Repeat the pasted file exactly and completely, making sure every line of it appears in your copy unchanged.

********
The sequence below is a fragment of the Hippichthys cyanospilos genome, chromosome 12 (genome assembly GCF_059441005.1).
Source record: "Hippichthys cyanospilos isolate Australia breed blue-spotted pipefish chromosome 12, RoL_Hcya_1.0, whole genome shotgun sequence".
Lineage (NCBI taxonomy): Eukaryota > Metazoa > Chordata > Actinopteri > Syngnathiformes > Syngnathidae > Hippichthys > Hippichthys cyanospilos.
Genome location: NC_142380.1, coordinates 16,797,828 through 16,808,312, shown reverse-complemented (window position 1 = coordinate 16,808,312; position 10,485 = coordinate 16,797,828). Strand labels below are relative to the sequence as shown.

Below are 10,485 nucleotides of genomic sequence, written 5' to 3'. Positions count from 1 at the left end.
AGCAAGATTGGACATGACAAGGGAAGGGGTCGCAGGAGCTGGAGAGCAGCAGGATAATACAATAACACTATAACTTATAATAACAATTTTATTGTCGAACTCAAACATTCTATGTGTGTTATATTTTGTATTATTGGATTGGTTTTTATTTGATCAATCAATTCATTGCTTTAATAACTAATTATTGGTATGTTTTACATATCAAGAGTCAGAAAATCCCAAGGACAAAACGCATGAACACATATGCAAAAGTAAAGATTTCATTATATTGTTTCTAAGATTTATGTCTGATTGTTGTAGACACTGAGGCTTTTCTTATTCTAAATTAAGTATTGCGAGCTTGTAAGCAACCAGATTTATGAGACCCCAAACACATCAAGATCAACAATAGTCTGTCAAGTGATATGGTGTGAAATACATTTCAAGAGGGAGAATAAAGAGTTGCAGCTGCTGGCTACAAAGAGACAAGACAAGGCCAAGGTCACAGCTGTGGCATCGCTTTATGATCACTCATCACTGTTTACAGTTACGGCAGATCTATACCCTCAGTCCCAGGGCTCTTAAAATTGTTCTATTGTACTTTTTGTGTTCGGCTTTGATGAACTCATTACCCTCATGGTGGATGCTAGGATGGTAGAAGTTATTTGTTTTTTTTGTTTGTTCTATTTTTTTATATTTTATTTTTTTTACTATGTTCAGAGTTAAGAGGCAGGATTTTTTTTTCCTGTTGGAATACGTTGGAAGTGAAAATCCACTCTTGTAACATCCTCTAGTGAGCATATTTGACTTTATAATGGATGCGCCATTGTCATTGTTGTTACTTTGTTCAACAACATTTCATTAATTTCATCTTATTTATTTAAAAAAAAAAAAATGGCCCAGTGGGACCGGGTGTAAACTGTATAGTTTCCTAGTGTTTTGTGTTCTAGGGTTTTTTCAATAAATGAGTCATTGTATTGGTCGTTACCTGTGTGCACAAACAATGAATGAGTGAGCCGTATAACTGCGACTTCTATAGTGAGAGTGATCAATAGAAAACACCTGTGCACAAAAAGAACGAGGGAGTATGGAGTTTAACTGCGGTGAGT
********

The sequence below is a fragment of the Hippichthys cyanospilos genome, chromosome 12 (genome assembly GCF_059441005.1).
Source record: "Hippichthys cyanospilos isolate Australia breed blue-spotted pipefish chromosome 12, RoL_Hcya_1.0, whole genome shotgun sequence".
Lineage (NCBI taxonomy): Eukaryota > Metazoa > Chordata > Actinopteri > Syngnathiformes > Syngnathidae > Hippichthys > Hippichthys cyanospilos.
Genome location: NC_142380.1, coordinates 16,797,828 through 16,808,312, shown reverse-complemented (window position 1 = coordinate 16,808,312; position 10,485 = coordinate 16,797,828). Strand labels below are relative to the sequence as shown.

Below are 10,485 nucleotides of genomic sequence, written 5' to 3'. Positions count from 1 at the left end.
AGCAAGATTGGACATGACAAGGGAAGGGGTCGCAGGAGCTGGAGAGCAGCAGGATAATACAATAACACTATAACTTATAATAACAATTTTATTGTCGAACTCAAACATTCTATGTGTGTTATATTTTGTATTATTGGATTGGTTTTTATTTGATCAATCAATTCATTGCTTTAATAACTAATTATTGGTATGTTTTACATATCAAGAGTCAGAAAATCCCAAGGACAAAACGCATGAACACATATGCAAAAGTAAAGATTTCATTATATTGTTTCTAAGATTTATGTCTGATTGTTGTAGACACTGAGGCTTTTCTTATTCTAAATTAAGTATTGCGAGCTTGTAAGCAACCAGATTTATGAGACCCCAAACACATCAAGATCAACAATAGTCTGTCAAGTGATATGGTGTGAAATACATTTCAAGAGGGAGAATAAAGAGTTGCAGCTGCTGGCTACAAAGAGACAAGACAAGGCCAAGGTCACAGCTGTGGCATCGCTTTATGATCACTCATCACTGTTTACAGTTACGGCAGATCTATACCCTCAGTCCCAGGGCTCTTAAAATTGTTCTATTGTACTTTTTGTGTTCGGCTTTGATGAACTCATTACCCTCATGGTGGATGCTAGGATGGTAGAAGTTATTTGTTTTTTTTGTTTGTTCTATTTTTTTATATTTTATTTTTTTTACTATGTTCAGAGTTAAGAGGCAGGATTTTTTTTTCCTGTTGGAATACGTTGGAAGTGAAAATCCACTCTTGTAACATCCTCTAGTGAGCATATTTGACTTTATAATGGATGCGCCATTGTCATTGTTGTTACTTTGTTCAACAACATTTCATTAATTTCATCTTATTTATTTAAAAAAAAAAAAATGGCCCAGTGGGACCGGGTGTAAACTGTATAGTTTCCTAGTGTTTTGTGTTCTAGGGTTTTTTCAATAAATGAGTCATTGTATTGGTCGTTACCTGTGTGCACAAACAATGAATGAGTGAGCCGTATAACTGCGACTTCTATAGTGAGAGTGATCAATAGAAAACACCTGTGCACAAAAAGAACGAGGGAGTATGGAGTTTAACTGCGGTGAGT